Raub: Rowhani’s pledge for increased government transparency is certainly a positive step in U.S.-Iran relations as is his willingness to engage in talks with the West. Though these pledges may soften the U.S.’s hardline approach with Iran in the short run, the only way to achieve long-term progress will be through the development of trust between the two states to the point where the U.S. is comfortable with Iran’s pursuing enrichment for peaceful means or Iran offering total transparency and letting the rest of the world see that their ‘suspected’ nuclear weapons program doesn’t actually exist.
Harmony: I personally feel that Ahmadinejad's bark was greater than his bite. There has been a whole lot of speculation about Iran's nuclear program and whether its intent is for energy and/or weapons. In March, President Obama and Prime Minister Netanyahu gave a joint press conference and stated the belief that Iran was about a year away from acquiring a nuclear weapon and that actions would need to be taken to prevent this. This is obvious instigating rhetoric against Iran. At this point I think the U.S. should step back and attempt diplomatic relations with Iran. I think one of the best 'shows of faith' that Iran's new president, Hassan Rowhani, can give- not just the U.S. but to the world- is to allow full access of its nuclear program to IAEA inspectors.
Jena: Although Rowhani’s declarations are seen as a positive step, there still remains the issue of Iran’s power structure. Despite his intent to increase transparency and cooperation, the clerical leadership and Supreme Leader Khamenei maintain absolute authority over state decisions and essentially, over what Rowhani can and cannot do. Khamenei has recently argued that nuclear talks with the West could be possible if the enemy were to cease their apparent stubbornness and stop focusing so intently on Iranian regime change. However, the Ayatollah has gained the reputation of a hard-liner who consistently opposes the U.S. and Western world in general. How might this overarching leadership avert the U.S. from changing its approach too quickly?
Jon: In the short run I’m not sure it matters who is in power in Iran. I think Khamenei is basically right in that, since the 1979 revolution, the U.S. government has refused to acknowledge the legitimacy of the Islamic Republic, a stance that has not changed no matter what the Supreme Leader-President combo has been. Rowhani won’t change the U.S.’s calculations there. I think it’s pretty clear that U.S. tactics, particularly since 2003, have shown that the U.S. is really focused on regime change, and Iran’s nuclear program is just a reason to keep pressure on Iran. From the Iranian perspective, they don’t see the U.S. as a willing negotiating partner. The Iranians have started to call this the “pointed gun” idea (which started with Ahmedinejad): how can the Iranians expect fair good faith negotiations when the U.S. is arming Iran’s enemies, assassinating its scientists, launching cyber attacks, and constantly threatening the use of military force?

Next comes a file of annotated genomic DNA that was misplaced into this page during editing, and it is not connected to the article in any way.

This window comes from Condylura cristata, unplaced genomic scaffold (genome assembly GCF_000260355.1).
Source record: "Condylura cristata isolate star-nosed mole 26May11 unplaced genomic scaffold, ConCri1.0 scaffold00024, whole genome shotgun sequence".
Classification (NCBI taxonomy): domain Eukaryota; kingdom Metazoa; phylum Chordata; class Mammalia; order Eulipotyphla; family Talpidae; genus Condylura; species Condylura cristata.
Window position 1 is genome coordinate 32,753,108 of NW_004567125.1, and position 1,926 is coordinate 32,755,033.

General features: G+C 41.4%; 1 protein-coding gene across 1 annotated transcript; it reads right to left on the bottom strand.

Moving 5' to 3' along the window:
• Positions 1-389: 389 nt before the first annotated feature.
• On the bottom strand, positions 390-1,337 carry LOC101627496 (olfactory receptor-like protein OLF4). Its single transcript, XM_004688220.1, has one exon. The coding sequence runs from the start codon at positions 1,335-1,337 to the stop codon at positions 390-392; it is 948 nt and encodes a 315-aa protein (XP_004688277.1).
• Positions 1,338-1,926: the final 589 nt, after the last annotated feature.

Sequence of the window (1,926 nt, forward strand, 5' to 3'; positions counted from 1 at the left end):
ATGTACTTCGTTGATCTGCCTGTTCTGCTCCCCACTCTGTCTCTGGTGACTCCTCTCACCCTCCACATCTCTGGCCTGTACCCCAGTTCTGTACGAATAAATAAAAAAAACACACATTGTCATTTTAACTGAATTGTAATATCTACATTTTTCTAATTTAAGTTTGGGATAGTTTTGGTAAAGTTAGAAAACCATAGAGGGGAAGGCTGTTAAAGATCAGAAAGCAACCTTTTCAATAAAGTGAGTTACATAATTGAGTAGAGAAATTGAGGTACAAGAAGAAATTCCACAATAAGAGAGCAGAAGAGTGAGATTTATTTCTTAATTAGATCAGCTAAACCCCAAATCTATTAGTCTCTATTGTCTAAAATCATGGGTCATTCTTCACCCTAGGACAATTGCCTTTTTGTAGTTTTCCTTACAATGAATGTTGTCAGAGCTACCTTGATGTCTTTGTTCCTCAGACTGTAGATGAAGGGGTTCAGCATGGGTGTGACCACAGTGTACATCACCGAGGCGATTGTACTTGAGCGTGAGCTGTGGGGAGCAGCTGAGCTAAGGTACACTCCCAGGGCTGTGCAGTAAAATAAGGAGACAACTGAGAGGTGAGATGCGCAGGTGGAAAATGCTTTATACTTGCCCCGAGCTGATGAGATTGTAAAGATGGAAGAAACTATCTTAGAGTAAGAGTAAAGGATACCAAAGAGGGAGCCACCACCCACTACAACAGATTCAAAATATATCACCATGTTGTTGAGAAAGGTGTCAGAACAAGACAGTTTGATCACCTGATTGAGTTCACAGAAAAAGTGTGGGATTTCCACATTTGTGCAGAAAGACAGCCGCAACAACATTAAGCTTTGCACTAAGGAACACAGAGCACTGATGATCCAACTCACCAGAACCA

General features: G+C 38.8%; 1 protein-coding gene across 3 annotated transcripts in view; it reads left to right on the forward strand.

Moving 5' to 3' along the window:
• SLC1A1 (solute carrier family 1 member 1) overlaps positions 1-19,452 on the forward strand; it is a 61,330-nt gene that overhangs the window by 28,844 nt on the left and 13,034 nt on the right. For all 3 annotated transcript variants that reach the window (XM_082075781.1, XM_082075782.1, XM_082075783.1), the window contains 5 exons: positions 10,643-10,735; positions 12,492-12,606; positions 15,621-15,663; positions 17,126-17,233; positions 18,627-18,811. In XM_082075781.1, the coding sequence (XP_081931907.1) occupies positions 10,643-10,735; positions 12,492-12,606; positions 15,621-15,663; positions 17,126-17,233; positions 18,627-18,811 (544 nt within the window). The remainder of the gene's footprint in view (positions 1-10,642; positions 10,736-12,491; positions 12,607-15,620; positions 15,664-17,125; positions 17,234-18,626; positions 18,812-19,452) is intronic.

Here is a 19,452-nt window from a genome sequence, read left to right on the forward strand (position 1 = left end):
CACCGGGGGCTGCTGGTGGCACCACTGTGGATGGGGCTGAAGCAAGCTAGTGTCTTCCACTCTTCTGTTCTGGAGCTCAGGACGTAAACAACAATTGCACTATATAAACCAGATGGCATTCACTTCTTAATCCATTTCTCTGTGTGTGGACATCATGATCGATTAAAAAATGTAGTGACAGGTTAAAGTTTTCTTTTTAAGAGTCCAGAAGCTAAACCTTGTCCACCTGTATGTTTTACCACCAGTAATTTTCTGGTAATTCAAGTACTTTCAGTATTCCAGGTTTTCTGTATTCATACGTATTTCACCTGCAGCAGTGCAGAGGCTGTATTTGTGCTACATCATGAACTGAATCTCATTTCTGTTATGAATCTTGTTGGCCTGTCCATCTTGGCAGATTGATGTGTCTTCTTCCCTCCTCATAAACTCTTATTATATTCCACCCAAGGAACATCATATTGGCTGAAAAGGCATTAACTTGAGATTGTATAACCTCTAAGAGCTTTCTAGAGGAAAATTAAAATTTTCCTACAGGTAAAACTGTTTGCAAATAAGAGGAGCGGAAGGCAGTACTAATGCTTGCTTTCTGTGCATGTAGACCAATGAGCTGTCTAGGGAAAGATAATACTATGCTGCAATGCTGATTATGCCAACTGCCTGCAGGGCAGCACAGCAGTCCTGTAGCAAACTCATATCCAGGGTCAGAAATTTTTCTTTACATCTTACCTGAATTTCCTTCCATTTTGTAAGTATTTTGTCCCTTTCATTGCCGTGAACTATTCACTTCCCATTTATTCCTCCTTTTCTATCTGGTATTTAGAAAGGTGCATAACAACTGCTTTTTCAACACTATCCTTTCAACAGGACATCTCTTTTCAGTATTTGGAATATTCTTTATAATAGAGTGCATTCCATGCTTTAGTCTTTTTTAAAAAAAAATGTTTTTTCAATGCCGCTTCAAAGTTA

As far as IAEA transparency, I just want to point out that, as far as I know, Iran is in good standing with the IAEA as far as declared nuclear materials, sites, etc. The most recent crisis has to do with a military site, Parchin. The IAEA has requested access but, if there is nothing nuclear going on at Parchin, Iran is not required to grant access. The IAEA is not an investigative body. In 2004 Brazil denied the IAEA access to certain materials and equipment within its nuclear fuel factory at Resende, and there was no major international crisis.
Tammy: Although I would like to see a change in the status quo, the dominant source of power does lie with the Ayatollah rather than the President. As Supreme Leader of the Islamic Republic, Khamenei is obliged to abide and lead by the laws of Islam regardless of international and domestic politics. As far as I understand, the Ayatollah is opposed to weaponization of Iran’s nuclear program for reasons of faith and that his politics will not change if the US and other international players continue the status quo. Khamenei has said, “Negotiations and pressures are two different paths.” I hope that Rowhani’s commitment to transparency can begin to lead us down a path of peace but that path will be a lonely one if the US and other international powers are set on regime change.